Strategic Planning for a Teenager
When my nephew was 15, he came to live with my wife and I. He was a bright kid, but due to circumstances surrounding his life, he often defaulted to being the victim, rather than the victor, and would accept considerably less than what he wanted instead of making an effort to achieve his dreams. By the time he turned 20, he desired full freedom to come and go as he pleased, work when he wanted to work, and stay out all night if that was his desire. I found myself saying those words that I thought I would never say, “As long as you live under our roof you will follow our rules.”
Over the subsequent weeks, he went from disgruntled to downright ill-tempered. I decided I needed to put this strategy stuff to work. I took him to dinner at one of his favorite restaurants. And using the back of a couple napkins, I took him through the strategic planning process.
“Let’s spend some time talking about where you are today, where you want to be, and some of the things that need to happen to help you get there. Is that okay?”
When he reluctantly agreed, I wasted no time asking, “Let’s talk about where you are today, what’s good about it, and what’s not so good about it. What do you think? Think about your current situation. Consider the things you have that make life easier for you, that you would not have if you lived on your own. Let’s build the list. What are some of the advantages of your current living situation?” Of course his response was, “There are no advantages.” I helped him out a little, reminding him of free rent, free food, access to a number of creature comforts. While we ended with a list of four or five strengths, when it came time to talk about weaknesses, he had no trouble immediately listing several things, including four or five different restrictions.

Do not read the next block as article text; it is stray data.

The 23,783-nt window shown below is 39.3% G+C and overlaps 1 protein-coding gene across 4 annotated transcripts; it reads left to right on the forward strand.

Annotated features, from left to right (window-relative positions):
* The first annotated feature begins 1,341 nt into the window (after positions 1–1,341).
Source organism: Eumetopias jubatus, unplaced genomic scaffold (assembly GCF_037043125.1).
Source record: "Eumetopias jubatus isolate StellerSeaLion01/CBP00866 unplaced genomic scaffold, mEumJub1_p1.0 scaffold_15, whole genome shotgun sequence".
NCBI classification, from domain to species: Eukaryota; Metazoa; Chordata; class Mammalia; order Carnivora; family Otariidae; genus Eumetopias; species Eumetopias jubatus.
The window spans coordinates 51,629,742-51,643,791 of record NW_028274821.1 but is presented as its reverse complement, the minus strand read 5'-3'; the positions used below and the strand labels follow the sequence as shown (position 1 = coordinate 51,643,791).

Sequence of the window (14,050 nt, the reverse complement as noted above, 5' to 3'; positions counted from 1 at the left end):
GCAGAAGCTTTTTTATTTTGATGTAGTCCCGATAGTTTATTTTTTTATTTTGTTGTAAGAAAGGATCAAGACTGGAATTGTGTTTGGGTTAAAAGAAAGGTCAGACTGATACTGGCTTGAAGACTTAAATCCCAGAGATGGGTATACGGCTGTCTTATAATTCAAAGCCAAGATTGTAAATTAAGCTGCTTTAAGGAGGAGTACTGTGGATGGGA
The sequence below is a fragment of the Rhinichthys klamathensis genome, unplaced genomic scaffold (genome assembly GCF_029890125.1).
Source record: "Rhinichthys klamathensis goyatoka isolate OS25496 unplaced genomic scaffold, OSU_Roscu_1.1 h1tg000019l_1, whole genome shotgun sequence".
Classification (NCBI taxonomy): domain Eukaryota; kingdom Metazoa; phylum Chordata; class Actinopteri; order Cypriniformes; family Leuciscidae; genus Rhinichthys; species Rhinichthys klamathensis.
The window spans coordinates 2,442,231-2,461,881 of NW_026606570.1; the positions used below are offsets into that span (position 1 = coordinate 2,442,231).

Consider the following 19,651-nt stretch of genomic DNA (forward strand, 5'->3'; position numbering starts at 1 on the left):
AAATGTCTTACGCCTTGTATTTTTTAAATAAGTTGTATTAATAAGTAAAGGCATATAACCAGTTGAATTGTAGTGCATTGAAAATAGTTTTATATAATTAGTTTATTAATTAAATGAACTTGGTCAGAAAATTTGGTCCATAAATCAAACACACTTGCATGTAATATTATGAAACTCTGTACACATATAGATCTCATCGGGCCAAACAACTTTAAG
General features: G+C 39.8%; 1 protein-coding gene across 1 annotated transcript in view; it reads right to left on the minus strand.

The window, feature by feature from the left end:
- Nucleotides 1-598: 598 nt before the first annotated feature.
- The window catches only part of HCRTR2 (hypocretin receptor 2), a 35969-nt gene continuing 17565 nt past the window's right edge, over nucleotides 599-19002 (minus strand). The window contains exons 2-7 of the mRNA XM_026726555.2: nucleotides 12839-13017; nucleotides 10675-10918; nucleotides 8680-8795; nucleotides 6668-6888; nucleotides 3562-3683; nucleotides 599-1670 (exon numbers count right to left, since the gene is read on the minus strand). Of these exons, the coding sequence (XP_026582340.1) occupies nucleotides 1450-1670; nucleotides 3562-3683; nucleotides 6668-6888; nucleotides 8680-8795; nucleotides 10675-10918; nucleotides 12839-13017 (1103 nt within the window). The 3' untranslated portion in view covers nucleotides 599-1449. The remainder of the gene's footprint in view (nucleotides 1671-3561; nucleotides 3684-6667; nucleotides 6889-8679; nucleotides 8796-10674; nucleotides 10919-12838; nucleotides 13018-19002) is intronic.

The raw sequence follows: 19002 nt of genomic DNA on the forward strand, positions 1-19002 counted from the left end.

I said, “Let’s talk about where you want to be. If you had your druthers, what would your life look like today?” His focus was completely on his living situation. He was not at all ready to talk about career, college, or other long-term areas of focus. He was clearly living just beyond the end of his nose, not unusual for someone just getting out of his late teens.
I then walked him through barrier and critical success factor analysis. He quickly understood that a lack of funds was a key barrier. But he got excited when he realized the key success factor was finding a roommate! When we evaluated the alternatives, he saw that if he found a roommate, identified a place that was walking distance or a bicycle ride from his work and could save a little each week toward a down payment, he could achieve his “dream” of independence within twelve weeks.
He became a man on a mission.
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